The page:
Canadian saxophonist Joel Miller experienced an epiphany in 2002 that affected his musical direction. The title of this album dates back to Sanskrit, the ancient language of India, and has been used in a number of ways including, in this case, achieving wholeness and forming a harmonious relationship with one's self. Coincident to this important change, Miller ventured from Montreal to New York, where he heard Kurt Rosenwinkel and convinced the guitarist to join him in Montreal for some club appearances. If one reads the liner notes before a first listen, a certain expectation is built up in light of the above revelation, and not knowing what Miller's musical style was prior to 2002, I'd be curious to hear his earlier début, Find A Way , from 1996.
Joel Miller and his group come charging out of the gate quite effectively on the title tune with some high-powered tenor sax work. He shows a fluent neo-bopping style but with an obvious sense of melody and is joined by Kurt Rosenwinkel, who solos with a typically blurred note attack in a John Scofield-type style. Miller is equally impressive on "Swing La Bas Caisse" playing soprano sax. He has a full-bodied sound without either the shrill or metallic tone of some soprano saxmen and sounds Coltrane-influenced.
Rosenwinkel begins the track strumming on acoustic guitar, then plays rhythm and delivers a lyrical solo with clear and ringing notes. On the following tracks, "Cabeza de Vaca" and "Fall to Pieces," the other horns are introduced and the compositions seem to be a bit more fragmentary. The texture also changes producing just a hint of dissonance. The remainder of the compositions are divided between these two categories in which Miller's soprano or tenor sax is featured with Rosenwinkel's guitar to good effect on "Moon People" or "Now That I Own A TV," and edgier full ensemble tracks such as "War Con U.S.A." Trumpeter Bill Mahar is featured on "Rasher" and "Aqua Land," in which the band quotes both "Anthropology" and "Gingerbread Boy." Joel Miller incorporates digital feedback in the style of Jane Ira Bloom on a few tracks.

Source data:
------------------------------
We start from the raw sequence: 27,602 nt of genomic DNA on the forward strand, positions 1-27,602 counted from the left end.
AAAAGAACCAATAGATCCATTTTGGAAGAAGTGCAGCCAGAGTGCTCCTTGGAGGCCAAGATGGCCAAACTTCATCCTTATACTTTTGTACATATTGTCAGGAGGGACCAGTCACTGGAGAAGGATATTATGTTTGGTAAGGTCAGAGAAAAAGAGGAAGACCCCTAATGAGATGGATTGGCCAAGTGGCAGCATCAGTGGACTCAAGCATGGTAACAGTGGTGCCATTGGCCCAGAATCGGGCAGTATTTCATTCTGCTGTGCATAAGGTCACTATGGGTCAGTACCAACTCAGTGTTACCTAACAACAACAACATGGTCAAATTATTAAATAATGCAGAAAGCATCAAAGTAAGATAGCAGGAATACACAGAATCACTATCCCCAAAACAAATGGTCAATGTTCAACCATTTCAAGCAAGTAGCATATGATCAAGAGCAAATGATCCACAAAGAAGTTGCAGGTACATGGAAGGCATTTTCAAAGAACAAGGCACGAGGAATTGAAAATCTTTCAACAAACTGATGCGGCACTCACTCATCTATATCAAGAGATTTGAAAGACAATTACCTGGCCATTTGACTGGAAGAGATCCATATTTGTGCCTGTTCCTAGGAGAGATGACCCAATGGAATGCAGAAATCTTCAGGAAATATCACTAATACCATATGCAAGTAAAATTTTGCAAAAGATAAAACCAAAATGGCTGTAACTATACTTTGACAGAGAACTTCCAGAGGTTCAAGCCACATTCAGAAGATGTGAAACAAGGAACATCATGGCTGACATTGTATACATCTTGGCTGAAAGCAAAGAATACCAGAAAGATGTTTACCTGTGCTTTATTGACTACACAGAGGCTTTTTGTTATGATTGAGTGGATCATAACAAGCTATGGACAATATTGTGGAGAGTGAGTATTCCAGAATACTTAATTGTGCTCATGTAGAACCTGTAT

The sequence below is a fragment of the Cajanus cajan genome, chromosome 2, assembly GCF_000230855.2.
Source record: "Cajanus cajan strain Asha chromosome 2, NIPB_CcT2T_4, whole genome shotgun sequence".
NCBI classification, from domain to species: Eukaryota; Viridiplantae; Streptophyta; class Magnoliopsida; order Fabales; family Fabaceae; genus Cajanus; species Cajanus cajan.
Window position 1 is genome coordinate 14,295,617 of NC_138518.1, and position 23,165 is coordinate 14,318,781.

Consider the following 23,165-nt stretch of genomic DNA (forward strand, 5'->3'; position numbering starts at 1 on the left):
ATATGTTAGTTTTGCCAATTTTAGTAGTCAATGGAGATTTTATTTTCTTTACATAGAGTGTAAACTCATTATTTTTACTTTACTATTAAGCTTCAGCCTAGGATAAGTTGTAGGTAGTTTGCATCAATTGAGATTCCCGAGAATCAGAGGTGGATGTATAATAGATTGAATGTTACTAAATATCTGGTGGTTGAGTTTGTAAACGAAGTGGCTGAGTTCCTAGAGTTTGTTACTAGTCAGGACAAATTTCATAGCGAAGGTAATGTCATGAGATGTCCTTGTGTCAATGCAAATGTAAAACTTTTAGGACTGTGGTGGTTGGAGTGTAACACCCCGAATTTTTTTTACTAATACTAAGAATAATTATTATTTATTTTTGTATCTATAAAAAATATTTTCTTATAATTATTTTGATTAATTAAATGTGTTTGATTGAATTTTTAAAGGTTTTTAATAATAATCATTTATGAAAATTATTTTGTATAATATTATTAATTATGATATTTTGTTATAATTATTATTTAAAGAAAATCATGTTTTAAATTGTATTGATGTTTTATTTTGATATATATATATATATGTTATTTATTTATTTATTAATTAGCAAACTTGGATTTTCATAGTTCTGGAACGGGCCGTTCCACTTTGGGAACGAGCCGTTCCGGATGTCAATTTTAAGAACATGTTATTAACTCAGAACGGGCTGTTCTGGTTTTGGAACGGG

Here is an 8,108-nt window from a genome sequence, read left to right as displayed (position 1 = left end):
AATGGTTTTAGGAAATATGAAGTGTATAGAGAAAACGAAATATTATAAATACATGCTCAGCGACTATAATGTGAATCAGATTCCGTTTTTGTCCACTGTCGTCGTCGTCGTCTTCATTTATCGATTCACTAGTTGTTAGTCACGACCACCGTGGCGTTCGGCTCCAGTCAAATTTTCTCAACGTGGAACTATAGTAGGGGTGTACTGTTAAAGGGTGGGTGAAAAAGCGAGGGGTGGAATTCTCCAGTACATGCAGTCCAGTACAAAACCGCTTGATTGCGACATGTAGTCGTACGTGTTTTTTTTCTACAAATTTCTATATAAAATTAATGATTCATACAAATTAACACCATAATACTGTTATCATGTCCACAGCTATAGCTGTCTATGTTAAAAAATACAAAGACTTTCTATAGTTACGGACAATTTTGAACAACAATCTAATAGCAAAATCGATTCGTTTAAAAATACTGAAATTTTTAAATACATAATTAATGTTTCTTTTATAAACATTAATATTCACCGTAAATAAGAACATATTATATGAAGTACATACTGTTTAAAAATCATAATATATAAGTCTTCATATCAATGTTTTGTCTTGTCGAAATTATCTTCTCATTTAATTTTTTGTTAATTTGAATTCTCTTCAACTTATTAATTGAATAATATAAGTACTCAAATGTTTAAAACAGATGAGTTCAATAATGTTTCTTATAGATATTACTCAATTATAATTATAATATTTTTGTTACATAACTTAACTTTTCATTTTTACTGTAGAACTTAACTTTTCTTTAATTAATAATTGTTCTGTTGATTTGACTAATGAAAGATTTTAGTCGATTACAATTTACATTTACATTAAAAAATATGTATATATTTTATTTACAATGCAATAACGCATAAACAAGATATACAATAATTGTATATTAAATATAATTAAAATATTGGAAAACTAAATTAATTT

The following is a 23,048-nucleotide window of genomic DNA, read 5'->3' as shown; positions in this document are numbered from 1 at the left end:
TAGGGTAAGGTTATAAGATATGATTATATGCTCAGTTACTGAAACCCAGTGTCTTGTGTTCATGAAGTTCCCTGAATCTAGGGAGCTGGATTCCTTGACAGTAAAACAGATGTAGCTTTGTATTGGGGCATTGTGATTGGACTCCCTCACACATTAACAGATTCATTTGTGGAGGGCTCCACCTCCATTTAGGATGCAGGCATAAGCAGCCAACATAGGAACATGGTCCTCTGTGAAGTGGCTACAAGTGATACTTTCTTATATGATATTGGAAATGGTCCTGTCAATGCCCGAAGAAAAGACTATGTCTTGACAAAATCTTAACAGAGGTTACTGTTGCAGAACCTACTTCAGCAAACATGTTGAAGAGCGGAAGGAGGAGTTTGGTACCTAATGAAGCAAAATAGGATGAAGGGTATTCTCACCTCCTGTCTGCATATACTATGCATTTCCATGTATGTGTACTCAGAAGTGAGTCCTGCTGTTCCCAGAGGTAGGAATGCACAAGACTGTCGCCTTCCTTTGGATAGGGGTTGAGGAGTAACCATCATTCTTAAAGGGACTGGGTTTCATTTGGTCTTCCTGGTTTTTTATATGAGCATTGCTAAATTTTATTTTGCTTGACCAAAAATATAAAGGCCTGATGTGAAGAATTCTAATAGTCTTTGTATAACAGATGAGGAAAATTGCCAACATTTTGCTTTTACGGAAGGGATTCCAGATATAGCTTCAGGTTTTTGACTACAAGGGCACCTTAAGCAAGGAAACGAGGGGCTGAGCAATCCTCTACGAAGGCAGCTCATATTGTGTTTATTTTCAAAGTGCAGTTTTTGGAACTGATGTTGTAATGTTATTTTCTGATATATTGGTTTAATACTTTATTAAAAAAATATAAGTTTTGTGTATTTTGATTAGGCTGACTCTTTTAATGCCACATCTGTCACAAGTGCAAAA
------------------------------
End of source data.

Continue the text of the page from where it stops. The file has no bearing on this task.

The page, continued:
In a sense, the duality of Joel Miller's musical persona leaves one wanting more of one of these styles rather than both on the same album, but in sum it's a fine exposition of his talent.
Track Listing: Mandala, Swing La Bas Saisse, Cabeza de Vaca, Fell to Pieces, Shopping, War con U.S.A., After the Fight, Rasher, Moon People, Now That I Own A TV, Mandala Interlude, Aqua Land, Let's Go Shootin', Step Into My Office.
Personnel: Joel Miller, tenor and soprano sax, vocals, electronics; Bill Mahar, trumpet; Bruno Lamarche, tenor sax, clarinet, flute; Fraser Hollins, bass; Thom Gossage, drums; Kurt Rosenwinkel, electric and acoustic guitars.
I love jazz because it is both challenging and exhilarating, and the endeavor of improvisation is the highest form of art.
I met so many great musicians--including my two earliest heroes, Maynard Ferguson and Dizzy Gillespie--by attending concerts
and being willing to treat them with the respect they deserve.
The best show I ever attended was the Pat Metheny/Ornette Coleman Song X concert at Cornell University.
The first jazz record I bought was an RCA compilation by Dizzy Gillespie.
My advice to new listeners is to not be afraid to listen to something because you're not familiar with the artists or the band or
the genre or anything - this is music that is best experienced through discovery.